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Utopian Turtletop. Monsieur Croche's Bête Noire. Contact: turtletop [at] hotmail [dot] com

Monday, April 19, 2004

CLICHE & CHRISTGAU REVISITED

Thinking further about Robert Christgau’s aversion to cliche after posting last night, I'm convinced that he works so hard to avoid commonplace expression from a devotion to his craft. And you gotta respect that.

Also, it was unfair of me to implicate Christgau with effete-ness on the basis of his aversion. He’s a genuine populist, the only grand old rock critic from the ‘60s that I know of who’s still open to new music including teen pop, and his writing reflects a healthy engagement with lust & wrath & the rest of the 7 deadlies that rock & pop so exuberantly convey.

After last night’s writing, I did take one of Christgau’s volumes off the shelf and poked around in the introduction, curious whether I’d find any cliches, which I did. Which proves my point: if your style has any intersection with conversational tone, Martin Amis’s “war against cliche,” like the war against terror and drugs, is doomed.

The cliche I found? “On the other hand,” Christgau said, without first having established that he was employing “hands” metaphorically. An unexamined metaphor-turned-cliche. And nothing wrong with that.


WALLER AND WHITMAN

“One never knows, do one?” asked Fats Waller, echoing Walt Whitman’s magnificent line, “I am large, I contain multitudes.” Fats’s “one” is, grammatically, both singular and plural. The paradox of personhood being both unitary and multiple. Brilliant man, as well as large & multitudiness, that Fats.


POLYTONALITY IN EVERYDAY LIFE

My Mom’s birthday today -- happy birthday Mom! The transcontinental phone call, and a belted rendition of “Happy Birthday to You” by me & my beloved spouse. We sang it traditionally, like it’s meant to be sung, starting out in separate keys but somehow ending up together.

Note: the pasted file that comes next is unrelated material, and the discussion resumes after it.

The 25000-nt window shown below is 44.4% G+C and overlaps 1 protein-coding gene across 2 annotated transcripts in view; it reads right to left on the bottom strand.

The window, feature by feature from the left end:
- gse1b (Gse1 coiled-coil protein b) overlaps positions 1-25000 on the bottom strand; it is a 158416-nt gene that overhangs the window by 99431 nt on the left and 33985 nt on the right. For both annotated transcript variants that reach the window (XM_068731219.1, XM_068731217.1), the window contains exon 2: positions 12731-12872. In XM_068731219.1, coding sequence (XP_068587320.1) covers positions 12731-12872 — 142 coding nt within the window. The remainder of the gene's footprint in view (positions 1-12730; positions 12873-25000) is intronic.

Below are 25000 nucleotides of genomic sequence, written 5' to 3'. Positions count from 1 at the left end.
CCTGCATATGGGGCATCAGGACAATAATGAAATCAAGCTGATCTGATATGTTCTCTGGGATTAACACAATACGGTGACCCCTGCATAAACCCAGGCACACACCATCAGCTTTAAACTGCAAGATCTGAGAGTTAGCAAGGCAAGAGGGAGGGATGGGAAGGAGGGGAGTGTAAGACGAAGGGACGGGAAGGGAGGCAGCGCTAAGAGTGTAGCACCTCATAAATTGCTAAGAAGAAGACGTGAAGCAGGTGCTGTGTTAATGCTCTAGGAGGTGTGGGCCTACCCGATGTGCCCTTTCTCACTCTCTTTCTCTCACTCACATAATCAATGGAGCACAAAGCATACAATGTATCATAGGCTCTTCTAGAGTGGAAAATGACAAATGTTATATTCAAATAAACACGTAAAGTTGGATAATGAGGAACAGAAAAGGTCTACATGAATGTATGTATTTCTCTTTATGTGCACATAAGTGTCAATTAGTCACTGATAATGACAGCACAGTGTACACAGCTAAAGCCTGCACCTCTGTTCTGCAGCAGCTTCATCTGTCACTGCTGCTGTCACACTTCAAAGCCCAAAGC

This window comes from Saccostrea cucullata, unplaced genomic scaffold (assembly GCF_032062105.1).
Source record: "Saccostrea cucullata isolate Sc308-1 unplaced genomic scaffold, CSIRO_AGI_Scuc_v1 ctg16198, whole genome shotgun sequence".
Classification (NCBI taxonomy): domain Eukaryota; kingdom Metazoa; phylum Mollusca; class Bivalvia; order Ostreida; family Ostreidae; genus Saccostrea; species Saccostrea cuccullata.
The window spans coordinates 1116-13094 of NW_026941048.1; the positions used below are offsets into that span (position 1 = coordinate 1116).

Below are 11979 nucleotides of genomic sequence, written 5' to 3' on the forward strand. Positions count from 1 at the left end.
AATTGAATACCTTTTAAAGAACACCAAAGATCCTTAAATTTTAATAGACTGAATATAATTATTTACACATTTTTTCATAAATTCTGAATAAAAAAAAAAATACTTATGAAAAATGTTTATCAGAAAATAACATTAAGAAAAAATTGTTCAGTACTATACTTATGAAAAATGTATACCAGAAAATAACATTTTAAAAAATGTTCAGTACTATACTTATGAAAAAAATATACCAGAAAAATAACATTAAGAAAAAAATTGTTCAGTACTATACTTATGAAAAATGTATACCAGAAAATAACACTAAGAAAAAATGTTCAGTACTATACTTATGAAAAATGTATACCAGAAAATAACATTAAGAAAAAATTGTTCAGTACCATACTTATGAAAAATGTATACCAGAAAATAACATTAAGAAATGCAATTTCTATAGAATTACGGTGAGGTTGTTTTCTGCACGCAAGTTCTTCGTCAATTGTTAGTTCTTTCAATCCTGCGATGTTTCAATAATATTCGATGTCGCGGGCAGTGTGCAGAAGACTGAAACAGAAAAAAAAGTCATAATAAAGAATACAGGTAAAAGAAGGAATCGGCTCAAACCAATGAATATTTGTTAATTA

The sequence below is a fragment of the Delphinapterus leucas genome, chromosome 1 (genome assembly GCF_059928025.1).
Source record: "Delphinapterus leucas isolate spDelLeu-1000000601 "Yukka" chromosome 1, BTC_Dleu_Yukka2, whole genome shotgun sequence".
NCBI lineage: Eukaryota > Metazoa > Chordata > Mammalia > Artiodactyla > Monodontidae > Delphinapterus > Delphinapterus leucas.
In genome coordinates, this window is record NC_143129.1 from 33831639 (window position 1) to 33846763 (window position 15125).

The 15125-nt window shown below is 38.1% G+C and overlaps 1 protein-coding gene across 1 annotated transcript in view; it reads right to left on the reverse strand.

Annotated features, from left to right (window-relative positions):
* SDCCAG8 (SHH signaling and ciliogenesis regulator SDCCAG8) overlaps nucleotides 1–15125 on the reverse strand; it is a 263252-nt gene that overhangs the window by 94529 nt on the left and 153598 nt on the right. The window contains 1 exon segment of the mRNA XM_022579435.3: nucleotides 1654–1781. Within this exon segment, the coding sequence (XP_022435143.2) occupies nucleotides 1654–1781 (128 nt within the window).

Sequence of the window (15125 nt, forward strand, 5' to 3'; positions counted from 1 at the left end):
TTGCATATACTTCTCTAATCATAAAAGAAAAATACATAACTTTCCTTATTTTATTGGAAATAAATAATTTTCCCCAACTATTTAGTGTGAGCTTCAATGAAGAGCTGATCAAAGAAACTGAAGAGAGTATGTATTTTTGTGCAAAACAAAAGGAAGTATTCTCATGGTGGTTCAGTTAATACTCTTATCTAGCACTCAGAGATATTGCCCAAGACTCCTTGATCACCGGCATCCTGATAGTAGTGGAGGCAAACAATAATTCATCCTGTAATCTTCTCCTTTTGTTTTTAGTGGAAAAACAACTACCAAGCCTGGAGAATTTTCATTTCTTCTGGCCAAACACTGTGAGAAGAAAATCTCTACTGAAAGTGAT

MUSIC AS WEAPON

The U.S. military is using music as a psychological weapon in Fallujah, blasting recordings of the Australian classic metal band AC/DC from enormous speakers. The U.S. did this in ‘89 in Panama too, trying to annoy the crap out of Manuel Noriega. Military music goes way back, of course. Charles Ives’s father led a Union band in the Civil War. I worked one summer with a Vietnam War vet who’d since turned pacifistic Buddhist who said one day, “Bagpipes would be great music to go to battle,” with a battle-lusty glint in his eye. He turned Buddhist, I think, because it scared him how much he enjoyed soldiering. According to poet W.S. Merwin’s introduction to his translation of the medieval Spanish “Poem of the Cid,” the first time anybody heard drums on a European battlefield was in October 1085, in a battle between Spaniards and Moors; the thunderous sound the Africans made scared the crap out of the Spaniards, who thought the earth was shaking.

The first piece of heavy metal music was Tchaikovsky’s “1812 Overture.” “Make it loud,” said his patron the czar. “OK,” said Tchaikovsky, who brought cannons into the orchestra pit.

Now, of course, we use recordings and loud speakers in war. USO tours are dodgy enough without dragging the bands onto the front lines for psychological operations. My only question is (besides the rapacious and pitiless folly of Bush’s war), why do we still fund military bands? My information is out of date, but I remember reading about 20 years ago that military bands had a larger budget then than the National Endowment for the Arts.



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